Looks like the police froze the accounts of the trust he runs and subsequently, the writ mandamus was filed and upheld by the Chennai High Court.

The Hon’ble judge says:

“Prof.Wade, in his magnum opus “ADMINISTRATIVE LAW”, (9th Edition – Page 343), observes as follows, while dealing with “Restriction of Discretion”: ” The first requirement is the recognition that all power has legal limits. The next requirement, no less vital, is that the courts should draw those limits in a way which strikes the most suitable balance between executive efficiency and legal protection of the citizen. Parliament constantly confers upon public authorities powers which on their face might seem absolute and arbitrary. But arbitrary power and unfettered discretion are what the courts refuse to countenance. They have woven a network of restrictive principles which require statutory powers to be exercised reasonably and in good faith, for proper purposes only, and in accordance with the spirit as well as the letter of the empowering Act.”

I am adding this here, as the cops play the role of the intimidator, bounty hunter, goon and extortionist in almost all 498A cases. A writ mandamus is one of the means to put them in their place. If you need more convincing, re-read the excerpt from the judgment above.

Here is the judgment: Chennai HC: An Example Of A Writ Mandamus

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Police Can Arrest On Magistrate’s ‘order’: Mumbai HC

Here is the article

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Calcutta HC: No Alimony For Leaving Hubbies On Flimsy Grounds

Folks,
Here is the judgment. It is a large file (1.4Mb): No Alimony For Leaving Hubbies On Flimsy Grounds

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TIMES NEWS NETWORK
Kolkata: Here is one for the harassed husbands’ club. If a woman leaves her husband’s home on “flimsy grounds”, she is not entitled to maintenance, the Calcutta High Court has ruled.
On Thursday, the HC set aside a lower court’s order and asked a Baranagar youth to stop paying his estranged wife a monthly allowance, after judging that she had left her husband’s home “on flimsy grounds”. The landmark judgment is one of those rare cases where the husband gets reprieve in a case under the stringent section 498A, which is meant to prevent harassment of women but is sometimes exploited by the fair sex for unfair ends. The ruling came as a relief for Baranagar’s Partha Pratim Banik who was locked in a bruising battle with his estranged wife, Arundhati. Their marriage had not been a happy one and they had frequent quarrels. According to sources, Arundhati left Partha’s home suddenly one morning, taking along their fouryear-old son, and filed a case against her husband and inlaws under section 498A for “physical and mental torture”. Later, she claimed in court that Partha had cheated her by claiming he was a computer engineer whereas he was a “computer mechanic”.
A Barrackpore court granted her plea and directed Partha to pay her a monthly maintenance of Rs 1,700 — Rs 1,000 for the boy and Rs 700 for Arundhati. Partha appealed against th e order in high court. The case came up for its final hearing on Thursday. Partha’s counsel Koushik Dey said that the allegations against Partha were false and that Arundhati had left her home voluntarily without any concrete reason. He cited section 4 of 125 CrPC, which states that a wife who refuses to stay with her husband without sufficient reason is not entitled to a maintenance allowance. Dey also claimed that Partha was willing to take Arundhati back home, but she had refused.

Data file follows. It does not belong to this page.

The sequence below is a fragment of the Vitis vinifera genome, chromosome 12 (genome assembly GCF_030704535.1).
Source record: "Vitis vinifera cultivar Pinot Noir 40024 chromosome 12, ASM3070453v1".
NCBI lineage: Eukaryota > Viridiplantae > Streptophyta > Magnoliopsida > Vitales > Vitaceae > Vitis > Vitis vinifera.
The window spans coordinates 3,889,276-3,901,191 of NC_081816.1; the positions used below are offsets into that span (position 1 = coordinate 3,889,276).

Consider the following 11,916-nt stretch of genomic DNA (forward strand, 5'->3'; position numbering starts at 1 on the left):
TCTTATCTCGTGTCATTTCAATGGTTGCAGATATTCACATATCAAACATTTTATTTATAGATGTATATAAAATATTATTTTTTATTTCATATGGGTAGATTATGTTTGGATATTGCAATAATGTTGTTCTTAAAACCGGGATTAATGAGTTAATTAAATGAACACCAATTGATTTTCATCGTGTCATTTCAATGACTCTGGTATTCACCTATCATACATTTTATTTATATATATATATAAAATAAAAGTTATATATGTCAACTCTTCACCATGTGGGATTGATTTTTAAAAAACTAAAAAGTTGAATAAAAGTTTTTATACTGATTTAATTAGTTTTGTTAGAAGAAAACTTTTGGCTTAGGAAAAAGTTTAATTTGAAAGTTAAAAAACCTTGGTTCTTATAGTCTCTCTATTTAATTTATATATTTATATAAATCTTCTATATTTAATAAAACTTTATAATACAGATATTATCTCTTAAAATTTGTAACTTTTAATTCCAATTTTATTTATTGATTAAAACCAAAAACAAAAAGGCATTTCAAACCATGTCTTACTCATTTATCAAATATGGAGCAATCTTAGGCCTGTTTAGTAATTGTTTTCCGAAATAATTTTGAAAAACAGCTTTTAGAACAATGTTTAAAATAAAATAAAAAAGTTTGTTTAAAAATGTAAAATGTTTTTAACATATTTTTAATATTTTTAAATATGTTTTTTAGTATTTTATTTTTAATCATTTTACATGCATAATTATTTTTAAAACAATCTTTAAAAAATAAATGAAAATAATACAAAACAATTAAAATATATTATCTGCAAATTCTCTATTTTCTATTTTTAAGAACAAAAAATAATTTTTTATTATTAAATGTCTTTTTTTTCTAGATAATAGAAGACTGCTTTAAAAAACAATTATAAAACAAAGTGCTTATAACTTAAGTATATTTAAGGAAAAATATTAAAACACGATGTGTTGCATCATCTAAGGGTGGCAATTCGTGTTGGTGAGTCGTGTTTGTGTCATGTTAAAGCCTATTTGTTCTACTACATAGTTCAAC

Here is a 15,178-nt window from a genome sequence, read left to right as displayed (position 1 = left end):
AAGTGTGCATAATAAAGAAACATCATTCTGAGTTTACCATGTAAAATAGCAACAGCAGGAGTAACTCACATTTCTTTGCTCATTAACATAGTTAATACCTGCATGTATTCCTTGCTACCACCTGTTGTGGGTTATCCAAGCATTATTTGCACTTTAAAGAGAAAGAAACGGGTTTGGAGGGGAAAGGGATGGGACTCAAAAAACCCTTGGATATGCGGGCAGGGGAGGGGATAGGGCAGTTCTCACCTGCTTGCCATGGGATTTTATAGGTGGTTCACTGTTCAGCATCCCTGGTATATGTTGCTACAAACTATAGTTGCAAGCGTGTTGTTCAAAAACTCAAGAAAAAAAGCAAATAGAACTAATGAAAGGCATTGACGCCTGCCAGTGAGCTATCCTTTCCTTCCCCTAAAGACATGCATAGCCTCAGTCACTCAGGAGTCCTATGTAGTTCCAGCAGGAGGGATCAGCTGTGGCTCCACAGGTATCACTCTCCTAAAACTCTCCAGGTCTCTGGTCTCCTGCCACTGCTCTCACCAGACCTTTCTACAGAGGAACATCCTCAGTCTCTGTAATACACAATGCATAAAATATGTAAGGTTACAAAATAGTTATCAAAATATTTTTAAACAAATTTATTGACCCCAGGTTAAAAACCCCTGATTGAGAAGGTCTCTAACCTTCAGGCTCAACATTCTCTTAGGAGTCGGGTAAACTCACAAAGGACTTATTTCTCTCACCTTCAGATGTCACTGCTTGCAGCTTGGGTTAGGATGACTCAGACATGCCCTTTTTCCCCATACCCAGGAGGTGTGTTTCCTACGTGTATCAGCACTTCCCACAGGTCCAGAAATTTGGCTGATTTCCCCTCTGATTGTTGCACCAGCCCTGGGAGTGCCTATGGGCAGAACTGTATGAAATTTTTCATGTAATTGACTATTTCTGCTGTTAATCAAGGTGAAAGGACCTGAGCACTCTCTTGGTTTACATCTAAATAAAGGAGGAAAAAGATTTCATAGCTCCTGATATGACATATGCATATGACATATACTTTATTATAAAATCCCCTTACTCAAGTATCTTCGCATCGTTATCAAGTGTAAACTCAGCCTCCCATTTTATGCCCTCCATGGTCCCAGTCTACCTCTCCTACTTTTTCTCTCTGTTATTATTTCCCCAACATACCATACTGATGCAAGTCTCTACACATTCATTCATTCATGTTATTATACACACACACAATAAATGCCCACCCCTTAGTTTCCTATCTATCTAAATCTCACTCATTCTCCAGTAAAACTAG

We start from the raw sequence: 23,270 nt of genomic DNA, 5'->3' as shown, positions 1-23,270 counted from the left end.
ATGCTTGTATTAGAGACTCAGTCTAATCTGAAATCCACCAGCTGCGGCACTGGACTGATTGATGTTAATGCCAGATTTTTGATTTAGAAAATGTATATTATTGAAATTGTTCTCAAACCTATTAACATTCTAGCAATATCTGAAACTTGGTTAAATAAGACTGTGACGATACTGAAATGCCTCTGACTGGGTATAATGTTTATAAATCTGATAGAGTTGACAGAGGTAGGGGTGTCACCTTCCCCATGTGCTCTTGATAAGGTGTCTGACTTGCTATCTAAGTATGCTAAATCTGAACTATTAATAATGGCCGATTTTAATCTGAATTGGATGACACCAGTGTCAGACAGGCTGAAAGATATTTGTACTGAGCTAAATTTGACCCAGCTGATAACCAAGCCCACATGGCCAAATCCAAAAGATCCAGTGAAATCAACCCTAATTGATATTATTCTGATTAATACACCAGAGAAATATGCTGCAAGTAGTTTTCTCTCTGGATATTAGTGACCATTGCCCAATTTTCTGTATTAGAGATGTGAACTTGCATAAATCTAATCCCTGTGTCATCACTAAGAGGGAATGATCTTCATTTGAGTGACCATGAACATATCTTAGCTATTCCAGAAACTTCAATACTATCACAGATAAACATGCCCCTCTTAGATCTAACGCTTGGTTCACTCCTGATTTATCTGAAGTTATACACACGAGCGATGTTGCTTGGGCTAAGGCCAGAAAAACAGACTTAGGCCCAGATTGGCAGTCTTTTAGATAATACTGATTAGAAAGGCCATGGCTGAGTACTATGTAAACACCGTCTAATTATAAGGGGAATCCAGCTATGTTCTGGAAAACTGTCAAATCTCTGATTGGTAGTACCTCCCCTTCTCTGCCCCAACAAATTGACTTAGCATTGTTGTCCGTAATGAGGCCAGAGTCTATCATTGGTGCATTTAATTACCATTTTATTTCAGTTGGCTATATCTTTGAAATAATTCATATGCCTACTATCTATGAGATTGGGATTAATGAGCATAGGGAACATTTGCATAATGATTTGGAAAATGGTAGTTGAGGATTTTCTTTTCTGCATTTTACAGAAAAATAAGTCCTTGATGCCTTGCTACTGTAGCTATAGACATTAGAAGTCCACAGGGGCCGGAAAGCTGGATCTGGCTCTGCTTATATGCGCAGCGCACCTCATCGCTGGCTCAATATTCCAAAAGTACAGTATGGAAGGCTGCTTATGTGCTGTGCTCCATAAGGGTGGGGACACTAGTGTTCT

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Some Interesting Stats On Arrests Of Women

In 1930, the British govt arrested 17,000 women for their involvement in the Dandi Yatra (Salt March). During 1937 to 1947 (10 Years), they arrested 5,000 women involved in the freedom struggle. From 2004 to 2006, the govt of India arrested 90,000 women of all ages under 498A. On the average, 27,000 women per year are being arrested under this flawed law. These are stats from the NCRB.

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Disclaimer:

The family of the writer was tortured by the Indian Police in an attempt to extort over a $100,000 by holding them in custody for over a week. The police, in cahoots with the magistrate and the PP, did this due to the ridiculous allegations made in a 498A case by his embittered ex-wife. She filed the case years after he and his family had last seen her. Thousands of 498A cases are filed each year in India by women seeking to wreak vengeance on their husbands and in-laws. Enormous sums are extorted from intimidated families implicated in these cases by corrupt Indian police officers and elements of the Indian judiciary. The author and his family haven't bribed any public official nor have they given in to the extortion. This blog aims to raise awareness of due process in India. The content of this blog constitutes, opinions, observations, and publicly available documents. The intent is not to slander or defame anyone or any institution and is the manifestation of the author's right to freedom of expression – with all the protections this right guarantees.